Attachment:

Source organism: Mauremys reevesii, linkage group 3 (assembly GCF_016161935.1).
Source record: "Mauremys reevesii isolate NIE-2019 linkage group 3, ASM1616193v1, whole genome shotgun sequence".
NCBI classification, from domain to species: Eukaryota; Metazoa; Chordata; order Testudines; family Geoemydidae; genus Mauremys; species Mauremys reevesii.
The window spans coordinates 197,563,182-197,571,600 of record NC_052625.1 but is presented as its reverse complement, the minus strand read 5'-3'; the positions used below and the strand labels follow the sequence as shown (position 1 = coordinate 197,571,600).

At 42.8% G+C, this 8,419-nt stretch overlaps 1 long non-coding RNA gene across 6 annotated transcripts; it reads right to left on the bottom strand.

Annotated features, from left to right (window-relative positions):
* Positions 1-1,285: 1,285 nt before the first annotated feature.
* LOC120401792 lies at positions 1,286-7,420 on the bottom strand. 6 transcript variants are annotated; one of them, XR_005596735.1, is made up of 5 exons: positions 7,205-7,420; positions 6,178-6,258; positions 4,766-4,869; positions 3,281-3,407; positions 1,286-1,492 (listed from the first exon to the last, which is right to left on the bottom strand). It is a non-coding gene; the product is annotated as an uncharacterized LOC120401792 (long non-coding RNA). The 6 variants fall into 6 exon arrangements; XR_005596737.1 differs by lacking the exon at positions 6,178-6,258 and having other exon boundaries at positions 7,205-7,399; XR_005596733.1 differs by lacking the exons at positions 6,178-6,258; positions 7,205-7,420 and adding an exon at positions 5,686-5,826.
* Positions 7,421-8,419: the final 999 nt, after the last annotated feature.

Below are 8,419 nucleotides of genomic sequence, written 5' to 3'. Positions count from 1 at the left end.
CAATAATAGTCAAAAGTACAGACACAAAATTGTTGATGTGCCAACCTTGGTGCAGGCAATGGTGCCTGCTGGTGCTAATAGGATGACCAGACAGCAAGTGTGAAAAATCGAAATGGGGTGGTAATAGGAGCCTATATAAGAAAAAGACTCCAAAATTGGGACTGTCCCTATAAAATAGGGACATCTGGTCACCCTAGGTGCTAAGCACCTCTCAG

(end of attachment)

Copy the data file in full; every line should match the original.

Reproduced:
Source organism: Mauremys reevesii, linkage group 3 (assembly GCF_016161935.1).
Source record: "Mauremys reevesii isolate NIE-2019 linkage group 3, ASM1616193v1, whole genome shotgun sequence".
NCBI classification, from domain to species: Eukaryota; Metazoa; Chordata; order Testudines; family Geoemydidae; genus Mauremys; species Mauremys reevesii.
The window spans coordinates 197,563,182-197,571,600 of record NC_052625.1 but is presented as its reverse complement, the minus strand read 5'-3'; the positions used below and the strand labels follow the sequence as shown (position 1 = coordinate 197,571,600).

At 42.8% G+C, this 8,419-nt stretch overlaps 1 long non-coding RNA gene across 6 annotated transcripts; it reads right to left on the bottom strand.

Annotated features, from left to right (window-relative positions):
* Positions 1-1,285: 1,285 nt before the first annotated feature.
* LOC120401792 lies at positions 1,286-7,420 on the bottom strand. 6 transcript variants are annotated; one of them, XR_005596735.1, is made up of 5 exons: positions 7,205-7,420; positions 6,178-6,258; positions 4,766-4,869; positions 3,281-3,407; positions 1,286-1,492 (listed from the first exon to the last, which is right to left on the bottom strand). It is a non-coding gene; the product is annotated as an uncharacterized LOC120401792 (long non-coding RNA). The 6 variants fall into 6 exon arrangements; XR_005596737.1 differs by lacking the exon at positions 6,178-6,258 and having other exon boundaries at positions 7,205-7,399; XR_005596733.1 differs by lacking the exons at positions 6,178-6,258; positions 7,205-7,420 and adding an exon at positions 5,686-5,826.
* Positions 7,421-8,419: the final 999 nt, after the last annotated feature.

Below are 8,419 nucleotides of genomic sequence, written 5' to 3'. Positions count from 1 at the left end.
CAATAATAGTCAAAAGTACAGACACAAAATTGTTGATGTGCCAACCTTGGTGCAGGCAATGGTGCCTGCTGGTGCTAATAGGATGACCAGACAGCAAGTGTGAAAAATCGAAATGGGGTGGTAATAGGAGCCTATATAAGAAAAAGACTCCAAAATTGGGACTGTCCCTATAAAATAGGGACATCTGGTCACCCTAGGTGCTAAGCACCTCTCAG